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For example, what function does it serve to sit in a building for three hours on Saturday morning? How is life enriched by reading Jewish books or newspapers? Why do you do it?
The runaway success of the book “I Am Jewish,” published in 2005 and featuring dozens of Jewish notables writing short essays about what their Jewishness means to them, is, I think, attributable to this very basic set of questions. “I Am Jewish” answers them, in multiple ways. Reading it, and similar volumes, you can get why someone would care about the Jewish thing, and why they want to preserve it. Then you can explore which, if any, rationales resonate with you.
Obviously, some will fit, and others will not. If someone is Jewish because she believes that God will punish her if she violates Jewish law, that rationale will not resonate with someone who doesn’t believe that God exists. If someone is Jewish because he simply loves the flavors of corned beef and the cadences of Yiddish, that rationale will not resonate with someone raised in a 21st century family (or Sephardic family) where those old forms have no meaning whatsoever.
But taking the value of Judaism for granted is not going to work, particularly because many of the iterations of that value just don’t matter to a whole lot of people. They don’t want a particularist identity in a multicultural age. They don’t agree that there’s merit in ghettoization, endogamy, or us versus them thinking. They may be inspired by Jewish history, but not enough to change their lives. And they certainly don’t want a religion that sets down rules.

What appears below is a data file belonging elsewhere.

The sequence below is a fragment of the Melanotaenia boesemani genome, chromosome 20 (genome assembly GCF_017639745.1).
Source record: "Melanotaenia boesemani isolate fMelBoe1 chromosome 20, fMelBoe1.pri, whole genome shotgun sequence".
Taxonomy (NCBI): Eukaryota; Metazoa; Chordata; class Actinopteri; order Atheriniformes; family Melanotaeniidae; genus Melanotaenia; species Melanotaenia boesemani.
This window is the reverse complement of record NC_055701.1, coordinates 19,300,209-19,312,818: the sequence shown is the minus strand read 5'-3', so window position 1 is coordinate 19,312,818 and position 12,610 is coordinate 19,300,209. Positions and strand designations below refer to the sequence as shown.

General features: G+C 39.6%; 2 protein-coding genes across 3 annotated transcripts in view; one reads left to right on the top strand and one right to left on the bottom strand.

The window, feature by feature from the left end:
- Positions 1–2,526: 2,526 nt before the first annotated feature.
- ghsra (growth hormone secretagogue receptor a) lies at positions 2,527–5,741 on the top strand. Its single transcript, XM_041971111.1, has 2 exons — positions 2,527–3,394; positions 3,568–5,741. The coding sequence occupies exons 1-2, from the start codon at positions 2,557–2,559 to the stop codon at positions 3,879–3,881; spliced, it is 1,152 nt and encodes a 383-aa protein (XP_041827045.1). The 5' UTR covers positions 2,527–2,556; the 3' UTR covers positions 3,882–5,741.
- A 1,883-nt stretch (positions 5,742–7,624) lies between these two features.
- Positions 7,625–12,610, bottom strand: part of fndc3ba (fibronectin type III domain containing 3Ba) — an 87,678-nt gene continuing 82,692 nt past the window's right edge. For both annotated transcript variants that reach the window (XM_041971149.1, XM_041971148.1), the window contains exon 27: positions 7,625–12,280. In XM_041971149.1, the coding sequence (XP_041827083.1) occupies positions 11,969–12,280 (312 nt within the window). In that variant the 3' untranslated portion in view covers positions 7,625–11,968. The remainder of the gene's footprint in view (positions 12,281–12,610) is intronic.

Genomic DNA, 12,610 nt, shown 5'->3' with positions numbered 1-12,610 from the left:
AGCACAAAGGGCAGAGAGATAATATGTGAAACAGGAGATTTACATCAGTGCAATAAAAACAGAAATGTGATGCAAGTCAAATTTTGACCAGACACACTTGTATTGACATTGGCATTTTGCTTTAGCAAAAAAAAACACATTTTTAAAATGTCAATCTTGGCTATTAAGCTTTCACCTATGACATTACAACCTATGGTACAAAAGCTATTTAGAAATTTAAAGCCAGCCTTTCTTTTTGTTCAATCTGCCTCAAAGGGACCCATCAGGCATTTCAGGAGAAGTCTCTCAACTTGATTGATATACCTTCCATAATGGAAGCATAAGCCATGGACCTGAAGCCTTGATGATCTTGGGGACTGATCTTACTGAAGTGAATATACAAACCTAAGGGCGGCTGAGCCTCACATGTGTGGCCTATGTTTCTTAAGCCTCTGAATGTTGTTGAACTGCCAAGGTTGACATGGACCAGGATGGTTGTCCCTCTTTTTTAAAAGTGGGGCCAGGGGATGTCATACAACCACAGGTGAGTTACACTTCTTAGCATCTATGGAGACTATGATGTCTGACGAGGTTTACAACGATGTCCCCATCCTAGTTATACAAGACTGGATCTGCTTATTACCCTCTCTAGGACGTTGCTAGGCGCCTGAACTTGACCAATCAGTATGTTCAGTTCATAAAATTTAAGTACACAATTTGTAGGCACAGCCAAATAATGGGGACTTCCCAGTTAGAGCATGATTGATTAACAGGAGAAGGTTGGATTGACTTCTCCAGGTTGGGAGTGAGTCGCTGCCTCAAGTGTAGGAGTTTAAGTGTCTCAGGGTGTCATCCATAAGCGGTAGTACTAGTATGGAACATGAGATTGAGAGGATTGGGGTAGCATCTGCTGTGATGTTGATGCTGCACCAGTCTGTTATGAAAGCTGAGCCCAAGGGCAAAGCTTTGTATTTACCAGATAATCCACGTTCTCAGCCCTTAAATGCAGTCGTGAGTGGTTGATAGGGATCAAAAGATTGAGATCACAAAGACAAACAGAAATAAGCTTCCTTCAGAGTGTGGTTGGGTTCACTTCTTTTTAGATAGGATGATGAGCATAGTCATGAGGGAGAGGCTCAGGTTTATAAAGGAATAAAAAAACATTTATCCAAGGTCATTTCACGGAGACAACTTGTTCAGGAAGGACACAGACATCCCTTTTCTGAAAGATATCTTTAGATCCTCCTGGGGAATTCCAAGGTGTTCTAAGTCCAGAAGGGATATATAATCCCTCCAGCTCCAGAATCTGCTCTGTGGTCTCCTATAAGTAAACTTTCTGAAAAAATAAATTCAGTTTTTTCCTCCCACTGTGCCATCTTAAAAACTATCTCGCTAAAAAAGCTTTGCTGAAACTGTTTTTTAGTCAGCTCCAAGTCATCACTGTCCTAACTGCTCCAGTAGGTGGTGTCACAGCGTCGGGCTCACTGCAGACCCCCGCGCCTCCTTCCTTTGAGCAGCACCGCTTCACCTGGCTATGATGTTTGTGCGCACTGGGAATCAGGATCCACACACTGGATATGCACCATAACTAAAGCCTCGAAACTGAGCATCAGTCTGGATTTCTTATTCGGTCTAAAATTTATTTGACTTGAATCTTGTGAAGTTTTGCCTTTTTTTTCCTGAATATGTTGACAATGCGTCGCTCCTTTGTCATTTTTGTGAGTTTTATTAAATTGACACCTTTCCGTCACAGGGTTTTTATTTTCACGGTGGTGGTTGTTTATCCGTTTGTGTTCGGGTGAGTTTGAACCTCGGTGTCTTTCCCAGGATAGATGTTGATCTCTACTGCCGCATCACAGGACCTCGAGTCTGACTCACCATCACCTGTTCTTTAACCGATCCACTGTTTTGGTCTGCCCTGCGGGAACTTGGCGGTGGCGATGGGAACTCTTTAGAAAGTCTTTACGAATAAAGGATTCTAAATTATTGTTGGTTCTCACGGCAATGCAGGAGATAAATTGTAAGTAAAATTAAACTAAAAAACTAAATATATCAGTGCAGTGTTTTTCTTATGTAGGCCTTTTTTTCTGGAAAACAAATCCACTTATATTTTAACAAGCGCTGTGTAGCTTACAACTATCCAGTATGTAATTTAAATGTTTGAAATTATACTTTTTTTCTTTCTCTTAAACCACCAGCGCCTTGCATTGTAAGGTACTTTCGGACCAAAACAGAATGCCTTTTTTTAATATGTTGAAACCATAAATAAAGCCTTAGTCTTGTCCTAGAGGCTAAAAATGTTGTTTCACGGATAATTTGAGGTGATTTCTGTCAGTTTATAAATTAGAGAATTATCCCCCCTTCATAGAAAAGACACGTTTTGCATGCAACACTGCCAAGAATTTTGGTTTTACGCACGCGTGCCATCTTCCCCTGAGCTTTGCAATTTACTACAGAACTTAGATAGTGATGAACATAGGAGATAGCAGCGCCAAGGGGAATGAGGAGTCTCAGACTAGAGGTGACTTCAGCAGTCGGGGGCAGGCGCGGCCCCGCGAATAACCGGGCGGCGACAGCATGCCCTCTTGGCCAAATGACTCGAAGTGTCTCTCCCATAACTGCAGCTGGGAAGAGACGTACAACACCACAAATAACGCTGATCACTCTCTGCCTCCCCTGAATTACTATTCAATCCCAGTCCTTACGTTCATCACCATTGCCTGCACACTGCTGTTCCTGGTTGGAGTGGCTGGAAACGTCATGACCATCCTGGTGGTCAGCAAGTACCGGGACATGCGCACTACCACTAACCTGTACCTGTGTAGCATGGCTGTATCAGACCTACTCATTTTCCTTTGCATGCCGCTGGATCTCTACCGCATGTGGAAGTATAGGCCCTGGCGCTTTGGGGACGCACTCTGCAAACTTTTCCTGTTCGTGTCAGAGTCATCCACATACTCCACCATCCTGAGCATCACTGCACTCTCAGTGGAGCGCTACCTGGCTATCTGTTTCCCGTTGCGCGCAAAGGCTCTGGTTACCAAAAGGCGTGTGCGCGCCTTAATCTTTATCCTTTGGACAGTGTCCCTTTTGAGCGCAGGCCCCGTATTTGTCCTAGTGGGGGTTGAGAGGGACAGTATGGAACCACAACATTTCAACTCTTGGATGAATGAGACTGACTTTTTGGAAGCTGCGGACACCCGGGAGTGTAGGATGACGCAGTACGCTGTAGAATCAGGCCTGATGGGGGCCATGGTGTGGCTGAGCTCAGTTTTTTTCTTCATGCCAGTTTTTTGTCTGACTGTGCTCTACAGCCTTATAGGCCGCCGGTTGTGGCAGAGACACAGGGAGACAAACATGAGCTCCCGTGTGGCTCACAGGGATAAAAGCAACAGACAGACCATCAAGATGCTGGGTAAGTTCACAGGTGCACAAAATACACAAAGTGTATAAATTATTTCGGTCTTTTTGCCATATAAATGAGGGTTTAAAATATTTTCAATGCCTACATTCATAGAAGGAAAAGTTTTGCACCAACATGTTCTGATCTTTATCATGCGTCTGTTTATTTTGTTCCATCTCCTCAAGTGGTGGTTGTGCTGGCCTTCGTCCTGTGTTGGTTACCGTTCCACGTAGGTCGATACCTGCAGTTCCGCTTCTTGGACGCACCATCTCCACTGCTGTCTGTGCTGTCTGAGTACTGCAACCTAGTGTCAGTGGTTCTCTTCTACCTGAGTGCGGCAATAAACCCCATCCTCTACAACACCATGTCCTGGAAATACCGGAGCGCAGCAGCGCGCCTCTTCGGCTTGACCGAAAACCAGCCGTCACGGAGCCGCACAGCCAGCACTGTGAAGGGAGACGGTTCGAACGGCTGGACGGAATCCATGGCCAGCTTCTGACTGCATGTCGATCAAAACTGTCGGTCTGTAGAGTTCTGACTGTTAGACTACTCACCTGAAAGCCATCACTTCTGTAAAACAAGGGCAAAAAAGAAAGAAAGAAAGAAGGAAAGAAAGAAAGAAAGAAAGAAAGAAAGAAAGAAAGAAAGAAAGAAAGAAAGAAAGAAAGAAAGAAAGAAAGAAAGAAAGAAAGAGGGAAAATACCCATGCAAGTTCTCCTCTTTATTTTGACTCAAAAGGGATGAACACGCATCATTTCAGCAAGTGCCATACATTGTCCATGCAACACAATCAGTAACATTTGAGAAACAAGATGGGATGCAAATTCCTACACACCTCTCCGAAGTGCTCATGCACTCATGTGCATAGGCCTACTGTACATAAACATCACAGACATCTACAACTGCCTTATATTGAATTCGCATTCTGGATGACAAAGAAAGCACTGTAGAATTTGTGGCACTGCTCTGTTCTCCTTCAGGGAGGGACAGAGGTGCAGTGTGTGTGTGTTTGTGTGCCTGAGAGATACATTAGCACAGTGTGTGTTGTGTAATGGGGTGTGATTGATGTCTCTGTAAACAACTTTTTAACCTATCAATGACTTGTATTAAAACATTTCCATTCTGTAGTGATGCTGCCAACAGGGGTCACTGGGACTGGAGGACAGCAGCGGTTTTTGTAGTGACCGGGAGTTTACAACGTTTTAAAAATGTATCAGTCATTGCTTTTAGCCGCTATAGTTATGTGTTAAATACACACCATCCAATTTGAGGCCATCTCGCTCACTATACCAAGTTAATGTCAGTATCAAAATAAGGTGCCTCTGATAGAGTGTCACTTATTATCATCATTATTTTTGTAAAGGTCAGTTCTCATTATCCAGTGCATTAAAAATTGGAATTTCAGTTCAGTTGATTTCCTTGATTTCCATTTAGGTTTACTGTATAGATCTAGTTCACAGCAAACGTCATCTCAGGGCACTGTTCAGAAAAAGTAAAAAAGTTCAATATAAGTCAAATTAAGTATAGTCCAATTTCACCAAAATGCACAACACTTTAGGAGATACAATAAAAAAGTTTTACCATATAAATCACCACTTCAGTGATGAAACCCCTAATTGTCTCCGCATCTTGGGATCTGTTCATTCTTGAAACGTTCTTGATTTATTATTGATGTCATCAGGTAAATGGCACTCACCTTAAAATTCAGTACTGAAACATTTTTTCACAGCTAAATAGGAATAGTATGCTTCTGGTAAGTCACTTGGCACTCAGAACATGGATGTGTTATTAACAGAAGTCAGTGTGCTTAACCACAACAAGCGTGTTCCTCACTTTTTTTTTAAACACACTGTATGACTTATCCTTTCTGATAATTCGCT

For better or for worse, those are the clean slates from which we must begin. Square one. Why do you do what you do? What product or service — to use the language of the marketplace — does Judaism deliver for you? And how might Jewish institutions focus on it in a way that makes it appealing to the unconverted, trimming away the extraneous parts, while not diluting the authenticity of the core?
One of my mentors, a spiritual teacher named Harry Faddis, once told me that “people are interested in what they’re interested in.” A simple tautology, but better than all the Pew-haha. Lots of Jews are not interested in the things affiliated Jews are interested in. If we have a desire to preserve or grow liberal Judaism, we might start by asking why that desire exists, rather than wringing our hands that not enough people share it yet.
Jay Michaelson is a contributing editor at the Forward.